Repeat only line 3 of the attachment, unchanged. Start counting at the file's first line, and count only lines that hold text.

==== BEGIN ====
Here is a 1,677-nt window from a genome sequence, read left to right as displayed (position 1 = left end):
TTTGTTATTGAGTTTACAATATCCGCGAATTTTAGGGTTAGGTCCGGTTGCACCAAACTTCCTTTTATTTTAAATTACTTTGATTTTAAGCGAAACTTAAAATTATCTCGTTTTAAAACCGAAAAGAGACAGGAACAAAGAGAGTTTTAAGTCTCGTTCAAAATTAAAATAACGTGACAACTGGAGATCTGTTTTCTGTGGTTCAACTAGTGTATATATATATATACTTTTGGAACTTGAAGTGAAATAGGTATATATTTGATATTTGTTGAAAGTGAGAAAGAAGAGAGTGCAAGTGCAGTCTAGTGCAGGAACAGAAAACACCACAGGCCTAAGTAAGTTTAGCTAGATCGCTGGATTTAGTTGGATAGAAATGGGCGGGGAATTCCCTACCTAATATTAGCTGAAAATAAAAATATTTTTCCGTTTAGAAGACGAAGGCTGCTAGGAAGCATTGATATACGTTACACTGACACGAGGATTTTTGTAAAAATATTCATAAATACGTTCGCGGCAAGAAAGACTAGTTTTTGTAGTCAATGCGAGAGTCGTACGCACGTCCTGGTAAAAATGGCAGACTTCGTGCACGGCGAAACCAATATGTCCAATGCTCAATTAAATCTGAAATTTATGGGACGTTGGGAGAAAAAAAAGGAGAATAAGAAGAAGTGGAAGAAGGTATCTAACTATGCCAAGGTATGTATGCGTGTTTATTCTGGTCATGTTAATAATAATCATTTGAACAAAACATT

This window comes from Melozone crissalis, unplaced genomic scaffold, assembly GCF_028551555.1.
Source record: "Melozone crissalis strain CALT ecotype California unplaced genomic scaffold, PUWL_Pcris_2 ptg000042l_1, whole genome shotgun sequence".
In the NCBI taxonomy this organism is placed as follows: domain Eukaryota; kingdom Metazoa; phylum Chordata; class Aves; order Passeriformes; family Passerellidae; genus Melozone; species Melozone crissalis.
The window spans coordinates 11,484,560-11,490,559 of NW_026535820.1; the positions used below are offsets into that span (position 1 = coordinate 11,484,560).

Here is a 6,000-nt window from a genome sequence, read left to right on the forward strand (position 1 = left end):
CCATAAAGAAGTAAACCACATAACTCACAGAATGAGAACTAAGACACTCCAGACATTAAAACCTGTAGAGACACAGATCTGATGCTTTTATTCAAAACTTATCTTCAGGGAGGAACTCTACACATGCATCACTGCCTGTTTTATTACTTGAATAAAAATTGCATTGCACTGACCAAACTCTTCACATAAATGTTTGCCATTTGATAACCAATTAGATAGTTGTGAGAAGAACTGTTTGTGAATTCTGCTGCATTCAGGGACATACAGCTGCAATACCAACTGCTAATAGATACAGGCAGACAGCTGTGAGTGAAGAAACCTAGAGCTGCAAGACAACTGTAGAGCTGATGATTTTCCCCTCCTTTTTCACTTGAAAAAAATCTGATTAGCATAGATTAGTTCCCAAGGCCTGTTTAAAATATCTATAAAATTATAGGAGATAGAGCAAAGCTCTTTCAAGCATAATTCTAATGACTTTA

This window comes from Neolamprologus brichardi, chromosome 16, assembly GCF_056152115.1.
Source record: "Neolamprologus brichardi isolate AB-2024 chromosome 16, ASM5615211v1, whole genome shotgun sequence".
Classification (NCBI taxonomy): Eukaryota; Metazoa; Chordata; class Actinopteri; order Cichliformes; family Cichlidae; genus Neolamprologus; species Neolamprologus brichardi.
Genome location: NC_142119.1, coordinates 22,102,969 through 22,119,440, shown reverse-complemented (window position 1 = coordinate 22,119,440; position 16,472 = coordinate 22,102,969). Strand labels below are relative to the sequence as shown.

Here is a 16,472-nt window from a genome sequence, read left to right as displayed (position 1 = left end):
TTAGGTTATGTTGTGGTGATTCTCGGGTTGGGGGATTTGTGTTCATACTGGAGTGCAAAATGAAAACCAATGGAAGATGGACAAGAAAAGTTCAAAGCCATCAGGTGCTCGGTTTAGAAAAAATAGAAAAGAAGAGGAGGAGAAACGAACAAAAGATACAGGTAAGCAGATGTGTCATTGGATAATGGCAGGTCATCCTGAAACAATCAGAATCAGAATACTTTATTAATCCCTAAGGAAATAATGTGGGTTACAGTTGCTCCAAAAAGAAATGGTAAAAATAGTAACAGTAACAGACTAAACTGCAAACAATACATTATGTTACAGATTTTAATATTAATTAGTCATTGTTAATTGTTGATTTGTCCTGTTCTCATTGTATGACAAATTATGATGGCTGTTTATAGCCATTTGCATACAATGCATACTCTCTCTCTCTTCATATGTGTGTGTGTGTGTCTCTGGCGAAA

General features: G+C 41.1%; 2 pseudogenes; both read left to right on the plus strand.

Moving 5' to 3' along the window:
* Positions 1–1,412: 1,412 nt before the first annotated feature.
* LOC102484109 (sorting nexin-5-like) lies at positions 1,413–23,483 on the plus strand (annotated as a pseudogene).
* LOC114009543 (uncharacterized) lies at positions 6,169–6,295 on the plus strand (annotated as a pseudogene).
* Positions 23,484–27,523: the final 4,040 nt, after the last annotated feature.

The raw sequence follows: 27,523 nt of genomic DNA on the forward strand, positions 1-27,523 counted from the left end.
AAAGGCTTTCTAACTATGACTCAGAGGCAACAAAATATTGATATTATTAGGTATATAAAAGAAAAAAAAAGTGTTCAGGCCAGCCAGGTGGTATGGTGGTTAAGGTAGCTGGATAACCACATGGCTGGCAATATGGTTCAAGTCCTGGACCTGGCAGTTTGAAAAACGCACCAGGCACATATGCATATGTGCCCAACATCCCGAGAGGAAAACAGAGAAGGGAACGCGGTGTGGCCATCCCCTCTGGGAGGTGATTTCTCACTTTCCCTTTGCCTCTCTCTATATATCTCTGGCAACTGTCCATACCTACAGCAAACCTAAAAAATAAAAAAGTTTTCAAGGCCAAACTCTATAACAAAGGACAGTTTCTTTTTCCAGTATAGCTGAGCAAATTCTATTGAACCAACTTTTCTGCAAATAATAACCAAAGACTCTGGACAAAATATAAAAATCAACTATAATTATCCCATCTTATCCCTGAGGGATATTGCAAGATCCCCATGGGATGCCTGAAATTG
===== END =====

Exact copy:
This window comes from Melozone crissalis, unplaced genomic scaffold, assembly GCF_028551555.1.